The sudden and unexpected dismissal of Barnes & Noble CEO Ron Boire by the retailer’s board last week shocked publishers, who had no inkling that the head of the country’s largest bricks-and-mortar bookstore chain would be out of a job less than one year after taking the B&N helm. B&N announced the firing late Tuesday afternoon, issuing a brief statement from the company board describing Boire, who had been the head of Sears Canada, as “not a good fit for the organization.”

As a result of Boire’s abrupt departure, Len Riggio, B&N’s founder and chairman, is postponing his retirement. Earlier this year, Riggio announced his intention to step down on September 14, at the company’s annual meeting. Now he will stay on at the company until a replacement for Boire is found.

As news of Boire’s ouster spread, publishers were angry and disappointed that B&N will be searching for a third new leader in less than three years. The head of one large publisher said he was angered to hear the news, pointing out that finding and building a new executive team will set B&N back by six months. “I need them to execute on the ground” during the holidays, this publisher said.

Among the new hires on Boire’s staff are Fred Argir, who joined in July 2015 as chief digital officer, and William Wood, who took over as chief information officer last December. In addition, Jaime Carey, who had been COO for less than a year, was named president of development and the restaurant group in June.

Another high-level publishing executive said he was surprised about the move, since Boire “seemed to have a plan.” Indeed, Boire spent the morning of June 23 laying out the future for B&N in a two-hour investor presentation in which he was joined by other B&N executives. During that meeting, B&N reiterated its intention to continue to downsize its Nook business, upgrade e-commerce site, and open four new concept stores, the first of which is set to open in October in Eastchester, N.Y. The centerpiece of the new stores will be an expanded café that will serve “American-style fare” plus beer and wine.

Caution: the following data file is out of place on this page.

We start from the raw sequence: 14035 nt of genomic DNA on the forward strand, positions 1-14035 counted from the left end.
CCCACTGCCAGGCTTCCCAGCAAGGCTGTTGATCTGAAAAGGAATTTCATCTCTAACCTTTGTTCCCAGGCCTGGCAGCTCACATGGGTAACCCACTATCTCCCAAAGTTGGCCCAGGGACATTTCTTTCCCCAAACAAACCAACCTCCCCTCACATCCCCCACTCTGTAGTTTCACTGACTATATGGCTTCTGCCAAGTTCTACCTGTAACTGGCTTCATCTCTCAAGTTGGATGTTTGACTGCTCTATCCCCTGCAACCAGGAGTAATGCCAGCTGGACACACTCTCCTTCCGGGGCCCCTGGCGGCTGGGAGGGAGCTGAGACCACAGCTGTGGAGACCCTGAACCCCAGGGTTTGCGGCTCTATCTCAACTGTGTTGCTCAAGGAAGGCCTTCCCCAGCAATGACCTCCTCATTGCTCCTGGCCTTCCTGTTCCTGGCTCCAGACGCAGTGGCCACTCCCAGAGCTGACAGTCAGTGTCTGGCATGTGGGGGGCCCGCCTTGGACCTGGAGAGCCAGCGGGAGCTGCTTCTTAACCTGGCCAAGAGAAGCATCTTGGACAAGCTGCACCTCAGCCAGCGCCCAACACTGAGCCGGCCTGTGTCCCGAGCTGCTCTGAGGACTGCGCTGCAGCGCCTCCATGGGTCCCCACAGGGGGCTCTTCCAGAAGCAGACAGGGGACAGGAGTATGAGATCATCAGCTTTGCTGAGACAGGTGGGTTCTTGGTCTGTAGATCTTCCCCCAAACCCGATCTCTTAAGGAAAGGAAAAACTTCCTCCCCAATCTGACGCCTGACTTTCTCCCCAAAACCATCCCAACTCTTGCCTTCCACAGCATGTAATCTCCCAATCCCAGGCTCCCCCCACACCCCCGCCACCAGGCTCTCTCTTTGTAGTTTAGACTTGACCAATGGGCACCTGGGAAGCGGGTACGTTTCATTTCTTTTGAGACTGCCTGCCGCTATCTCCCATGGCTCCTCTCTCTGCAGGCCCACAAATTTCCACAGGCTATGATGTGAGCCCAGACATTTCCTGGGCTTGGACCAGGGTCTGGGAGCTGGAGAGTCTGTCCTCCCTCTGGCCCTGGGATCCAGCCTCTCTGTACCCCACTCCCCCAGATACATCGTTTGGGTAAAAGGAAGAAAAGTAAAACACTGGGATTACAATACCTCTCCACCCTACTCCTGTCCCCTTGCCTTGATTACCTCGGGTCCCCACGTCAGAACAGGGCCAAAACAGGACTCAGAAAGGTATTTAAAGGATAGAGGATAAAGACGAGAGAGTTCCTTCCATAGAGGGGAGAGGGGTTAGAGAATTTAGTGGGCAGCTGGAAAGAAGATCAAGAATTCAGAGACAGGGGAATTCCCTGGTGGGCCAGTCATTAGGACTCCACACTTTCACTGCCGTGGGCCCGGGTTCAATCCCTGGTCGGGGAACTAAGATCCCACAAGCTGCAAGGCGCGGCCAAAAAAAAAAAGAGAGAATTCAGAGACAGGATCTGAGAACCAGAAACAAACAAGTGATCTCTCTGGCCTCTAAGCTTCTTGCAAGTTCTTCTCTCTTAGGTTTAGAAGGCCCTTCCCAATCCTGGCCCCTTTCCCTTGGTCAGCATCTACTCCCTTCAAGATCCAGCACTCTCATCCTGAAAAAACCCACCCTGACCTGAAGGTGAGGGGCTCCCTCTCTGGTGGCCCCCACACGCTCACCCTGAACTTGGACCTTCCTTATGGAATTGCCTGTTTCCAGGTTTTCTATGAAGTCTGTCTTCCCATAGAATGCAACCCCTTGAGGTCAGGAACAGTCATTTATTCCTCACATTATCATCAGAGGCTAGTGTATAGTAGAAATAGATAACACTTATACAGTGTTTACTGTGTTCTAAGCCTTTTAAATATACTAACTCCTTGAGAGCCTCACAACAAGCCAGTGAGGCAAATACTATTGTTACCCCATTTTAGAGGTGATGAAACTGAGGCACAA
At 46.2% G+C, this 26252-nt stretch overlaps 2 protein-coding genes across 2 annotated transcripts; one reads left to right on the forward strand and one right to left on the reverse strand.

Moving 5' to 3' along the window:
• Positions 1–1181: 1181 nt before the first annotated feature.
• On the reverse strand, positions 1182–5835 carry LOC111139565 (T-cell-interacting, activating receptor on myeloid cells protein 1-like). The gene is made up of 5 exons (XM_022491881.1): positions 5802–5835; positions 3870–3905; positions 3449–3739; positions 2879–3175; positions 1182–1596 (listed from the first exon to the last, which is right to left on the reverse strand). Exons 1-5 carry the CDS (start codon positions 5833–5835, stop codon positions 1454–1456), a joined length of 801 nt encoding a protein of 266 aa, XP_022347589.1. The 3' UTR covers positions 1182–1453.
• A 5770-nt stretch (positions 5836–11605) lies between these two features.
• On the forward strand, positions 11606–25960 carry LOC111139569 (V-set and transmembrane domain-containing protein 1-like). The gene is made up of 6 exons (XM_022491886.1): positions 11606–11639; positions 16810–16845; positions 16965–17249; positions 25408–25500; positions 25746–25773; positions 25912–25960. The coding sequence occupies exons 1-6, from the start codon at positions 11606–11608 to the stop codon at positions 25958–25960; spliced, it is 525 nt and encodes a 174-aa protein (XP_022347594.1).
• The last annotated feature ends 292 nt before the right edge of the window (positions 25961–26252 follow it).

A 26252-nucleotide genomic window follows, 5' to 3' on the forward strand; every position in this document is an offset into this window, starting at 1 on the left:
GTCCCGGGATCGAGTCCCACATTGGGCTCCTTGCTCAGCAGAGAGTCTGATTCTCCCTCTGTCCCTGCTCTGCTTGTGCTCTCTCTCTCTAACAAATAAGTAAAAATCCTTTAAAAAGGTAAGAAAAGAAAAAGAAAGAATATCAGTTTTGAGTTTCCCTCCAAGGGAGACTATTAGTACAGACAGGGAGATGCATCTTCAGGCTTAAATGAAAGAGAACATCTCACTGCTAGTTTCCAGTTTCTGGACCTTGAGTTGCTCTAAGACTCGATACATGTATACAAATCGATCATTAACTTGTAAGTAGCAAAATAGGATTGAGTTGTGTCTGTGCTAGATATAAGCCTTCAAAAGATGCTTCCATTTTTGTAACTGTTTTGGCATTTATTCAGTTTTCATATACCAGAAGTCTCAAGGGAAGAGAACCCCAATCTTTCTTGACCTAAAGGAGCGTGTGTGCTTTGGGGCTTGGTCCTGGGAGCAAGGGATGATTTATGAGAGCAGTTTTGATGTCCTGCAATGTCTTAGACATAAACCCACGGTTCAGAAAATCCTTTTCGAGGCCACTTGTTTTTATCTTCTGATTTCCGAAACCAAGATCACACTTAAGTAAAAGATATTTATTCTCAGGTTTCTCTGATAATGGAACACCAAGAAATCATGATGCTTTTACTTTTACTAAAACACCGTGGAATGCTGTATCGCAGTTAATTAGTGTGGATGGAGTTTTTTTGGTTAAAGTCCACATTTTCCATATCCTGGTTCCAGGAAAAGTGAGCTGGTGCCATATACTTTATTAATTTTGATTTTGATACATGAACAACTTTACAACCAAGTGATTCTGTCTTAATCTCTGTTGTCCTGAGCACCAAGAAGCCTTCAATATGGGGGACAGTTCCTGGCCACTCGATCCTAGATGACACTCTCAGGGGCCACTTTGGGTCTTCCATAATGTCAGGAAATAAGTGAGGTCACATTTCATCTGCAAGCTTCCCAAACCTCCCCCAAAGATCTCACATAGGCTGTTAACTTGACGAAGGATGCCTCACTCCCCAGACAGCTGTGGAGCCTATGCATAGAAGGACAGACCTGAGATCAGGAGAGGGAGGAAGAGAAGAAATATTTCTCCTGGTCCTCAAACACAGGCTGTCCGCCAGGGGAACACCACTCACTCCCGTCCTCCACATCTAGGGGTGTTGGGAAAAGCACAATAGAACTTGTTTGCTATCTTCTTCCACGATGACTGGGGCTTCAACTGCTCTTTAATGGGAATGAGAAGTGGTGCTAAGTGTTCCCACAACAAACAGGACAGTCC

Though publishers were glad to hear that B&N is investing in new stores, they are eager for more details about the stores beyond the cafés. The head of one major publisher said he was skeptical about the value of the new stores, wondering how, even if the cafés bring in more customers, B&N can incorporate that concept in its other outlets. During the presentation to investors, executives were vague about their plans to roll out the new concept store format, saying only that they intend to bring it to other stores. They declined to indicate how many concept stores they have in mind.

Publishers were also left to speculate on what led to the abrupt dismissal. Though B&N’s revenue for the fiscal year ended April 2016 fell 3.1% compared to fiscal 2015, and the company had a net loss of $24.4 million, those results were about in line with expectations. The company even touted that the eight stores it closed in fiscal 2016 were the fewest closures in 16 years. Boire, who was also a B&N director, seemed to be in the good graces of the board as recently as late June. According to the company’s proxy statement for fiscal 2016 (issued June 29), Boire had total compensation in the year of just under $8.9 million, a figure that included $1.8 million in bonuses and $6 million in stock options. The proxy also noted that incentives for Boire in fiscal 2017 “will be based on the achievement of corporate performance goals or individual goals.”

B&N provided no time frame for when it might find a successor to Boire. Looking to the future, one publisher said he hoped B&N’s next CEO will be better suited to the company and “have bookstore experience,” as opposed to just “general retailing” experience.